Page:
Based on what is known from Thursday’s news south of here, which isn’t much considering the trustworthiness of Houston Astros public relations, members of the Ryan baseball family might be seeking employment elsewhere.
Reid Ryan is no longer the club president, reassigned as a business adviser but still considered “an important part of the Astros organization.” He’s so important that his job was given to owner Jim Crane’s son, who has no experience running the business side of an MLB team.
That news was met by Nolan Ryan, Reid’s father, tersely telling a Houston TV reporter via text that he won’t be returning as an adviser with the Astros.
As a result, the dream of Nolan’s return to the Texas Rangers suddenly was back in the minds of those who continue to believe that general manager Jon Daniels still sheathes on his hip the knife he plunged into Ryan’s back in 2013.
The Strikeout King’s golden touch is what’s missing most in Arlington, they say.
All that has gone wrong with the Rangers since Ryan quit as team CEO in October 2013 is the direct result of Daniels’ incompetence and would have never happened had Ryan not succumbed to his stab wounds.
Yes, a segment of the fan base will go to their graves believing that.
Two things could change perception: Ryan, Daniels and ownership going on the record about Ryan’s exit (you guys all have my number), or the Rangers trying to patch up the Ryan relationship.
It’ll take more than selling Nolan Ryan Beef at Globe Life Field.
Maybe hiring Reid is the next step.
He has made his own name in baseball, working extensively with Minor League Baseball in addition to his Astros duties. No one who has met him has ever said a bad word about him, and his tenure as Astros president has been praised.
Reid wasn’t involved in baseball operations and neither was Nolan, despite the perception that he turned the Astros into world champions. That just isn’t the case.
Were the Rangers to engage Reid about a job, they would want him to become the chief operating officer. The Rangers have been operating without a team president since they removed that from Nolan’s title in 2013, and ownership partner Neil Leibman has been serving as the COO.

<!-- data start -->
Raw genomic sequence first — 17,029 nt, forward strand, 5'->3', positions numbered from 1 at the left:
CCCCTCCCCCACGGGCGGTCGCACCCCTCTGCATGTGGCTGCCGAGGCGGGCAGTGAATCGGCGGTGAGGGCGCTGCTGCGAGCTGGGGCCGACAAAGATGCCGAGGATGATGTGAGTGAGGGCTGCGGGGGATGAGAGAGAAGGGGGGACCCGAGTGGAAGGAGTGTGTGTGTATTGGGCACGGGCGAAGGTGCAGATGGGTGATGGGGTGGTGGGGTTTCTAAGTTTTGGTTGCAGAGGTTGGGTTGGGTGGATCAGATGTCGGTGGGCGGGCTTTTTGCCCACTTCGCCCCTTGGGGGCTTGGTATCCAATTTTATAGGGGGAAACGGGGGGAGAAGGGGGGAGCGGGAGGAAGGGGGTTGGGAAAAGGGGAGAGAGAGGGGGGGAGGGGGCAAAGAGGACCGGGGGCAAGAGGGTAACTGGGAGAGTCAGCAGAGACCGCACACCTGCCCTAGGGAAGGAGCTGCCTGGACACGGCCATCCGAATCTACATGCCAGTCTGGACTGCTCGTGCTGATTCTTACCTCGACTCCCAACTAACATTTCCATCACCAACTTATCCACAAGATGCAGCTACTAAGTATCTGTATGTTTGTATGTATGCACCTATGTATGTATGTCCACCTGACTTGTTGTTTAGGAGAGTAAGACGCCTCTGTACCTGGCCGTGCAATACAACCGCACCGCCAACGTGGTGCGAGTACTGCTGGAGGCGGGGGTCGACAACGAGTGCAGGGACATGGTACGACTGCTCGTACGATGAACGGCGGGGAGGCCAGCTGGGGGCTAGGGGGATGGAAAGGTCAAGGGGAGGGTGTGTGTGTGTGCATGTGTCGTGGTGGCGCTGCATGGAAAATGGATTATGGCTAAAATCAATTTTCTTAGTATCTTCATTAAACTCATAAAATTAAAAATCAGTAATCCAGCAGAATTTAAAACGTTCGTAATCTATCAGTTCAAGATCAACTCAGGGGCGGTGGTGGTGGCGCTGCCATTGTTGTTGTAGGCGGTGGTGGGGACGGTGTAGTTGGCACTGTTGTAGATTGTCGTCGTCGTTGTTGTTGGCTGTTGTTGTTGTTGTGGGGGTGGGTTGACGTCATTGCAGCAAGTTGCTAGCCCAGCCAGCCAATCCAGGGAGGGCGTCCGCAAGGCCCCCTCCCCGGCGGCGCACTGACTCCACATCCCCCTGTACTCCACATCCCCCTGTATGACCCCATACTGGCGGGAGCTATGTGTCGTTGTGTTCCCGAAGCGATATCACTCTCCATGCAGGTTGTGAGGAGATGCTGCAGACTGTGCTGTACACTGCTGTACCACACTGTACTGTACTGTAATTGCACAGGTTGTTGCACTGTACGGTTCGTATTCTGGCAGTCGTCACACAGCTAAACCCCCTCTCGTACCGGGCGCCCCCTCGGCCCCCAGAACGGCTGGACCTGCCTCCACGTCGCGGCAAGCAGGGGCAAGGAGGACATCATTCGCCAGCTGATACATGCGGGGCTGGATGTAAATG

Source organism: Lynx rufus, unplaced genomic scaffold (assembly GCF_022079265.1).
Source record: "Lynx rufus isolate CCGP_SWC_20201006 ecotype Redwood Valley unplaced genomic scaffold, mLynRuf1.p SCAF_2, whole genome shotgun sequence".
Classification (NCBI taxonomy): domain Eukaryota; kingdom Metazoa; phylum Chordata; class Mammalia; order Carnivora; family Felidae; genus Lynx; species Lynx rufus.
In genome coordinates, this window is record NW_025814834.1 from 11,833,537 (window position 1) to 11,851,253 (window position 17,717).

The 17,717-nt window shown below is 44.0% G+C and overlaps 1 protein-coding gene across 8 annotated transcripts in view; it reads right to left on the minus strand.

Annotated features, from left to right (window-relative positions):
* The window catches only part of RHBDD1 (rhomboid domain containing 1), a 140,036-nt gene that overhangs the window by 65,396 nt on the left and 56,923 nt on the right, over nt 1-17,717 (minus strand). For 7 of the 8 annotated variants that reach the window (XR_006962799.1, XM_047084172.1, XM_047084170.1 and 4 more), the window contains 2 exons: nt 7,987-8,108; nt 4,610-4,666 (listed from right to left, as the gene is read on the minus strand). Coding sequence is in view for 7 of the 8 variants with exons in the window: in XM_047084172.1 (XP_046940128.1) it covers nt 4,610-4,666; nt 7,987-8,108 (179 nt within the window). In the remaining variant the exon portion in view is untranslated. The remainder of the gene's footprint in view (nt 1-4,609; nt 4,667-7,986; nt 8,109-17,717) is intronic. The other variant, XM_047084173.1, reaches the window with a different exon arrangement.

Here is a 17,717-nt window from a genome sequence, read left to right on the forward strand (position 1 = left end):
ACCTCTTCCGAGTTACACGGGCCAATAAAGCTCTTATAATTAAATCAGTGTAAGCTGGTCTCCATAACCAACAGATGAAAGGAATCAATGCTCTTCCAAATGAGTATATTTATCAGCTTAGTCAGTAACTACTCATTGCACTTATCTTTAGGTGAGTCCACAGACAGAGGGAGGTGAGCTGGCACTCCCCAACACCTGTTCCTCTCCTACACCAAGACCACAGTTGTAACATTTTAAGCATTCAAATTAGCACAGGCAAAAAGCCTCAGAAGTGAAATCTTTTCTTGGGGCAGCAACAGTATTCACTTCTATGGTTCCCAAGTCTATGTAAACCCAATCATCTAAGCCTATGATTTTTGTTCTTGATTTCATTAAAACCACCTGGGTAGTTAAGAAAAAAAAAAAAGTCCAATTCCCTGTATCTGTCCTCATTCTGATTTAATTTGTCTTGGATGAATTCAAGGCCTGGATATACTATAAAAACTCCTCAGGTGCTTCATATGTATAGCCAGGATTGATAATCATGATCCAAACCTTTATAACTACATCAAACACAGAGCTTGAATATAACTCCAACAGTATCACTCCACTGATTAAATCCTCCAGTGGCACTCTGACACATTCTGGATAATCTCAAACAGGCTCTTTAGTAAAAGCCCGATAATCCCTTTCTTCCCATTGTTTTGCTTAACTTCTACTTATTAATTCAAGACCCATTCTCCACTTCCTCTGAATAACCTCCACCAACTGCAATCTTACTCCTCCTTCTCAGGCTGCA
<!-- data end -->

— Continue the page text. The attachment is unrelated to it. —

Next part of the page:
If Nolan still has a yearning to be part of a baseball team as he approaches 73 years old, the Rangers could find a spot for him. The analytic side has passed him by, but he can still evaluate talent and today’s pitchers would hang on his every word if given a chance to talk their craft with him.
Besides, it would be nice to have both Ryans in attendance at the Globe Life Field opener March 31, and any way to stick to the Astros would seem to be enticing to the Rangers.
And when the Astros’ development agreement with Triple A Round Rock ends, the Rangers could slide right back into Dell Diamond.
Of course, the Ryans would have to want what the Rangers could offer.
Reid has two daughters in school in the Houston area, one of whom graduates high school in the spring. He might not want to uproot his youngest daughter for her last years before college.
If the girls are to follow in their parents’ footsteps, they would attend TCU. Reid going to work for the Rangers would put him and his wife nearby. (Son Jackson plays baseball at Mary Hardin Baylor.)
Nolan, meanwhile, does whatever the heck he wants.
But who knows if the Rangers will even pick up the phone?
The news Thursday seems to be saying at least there’s a chance.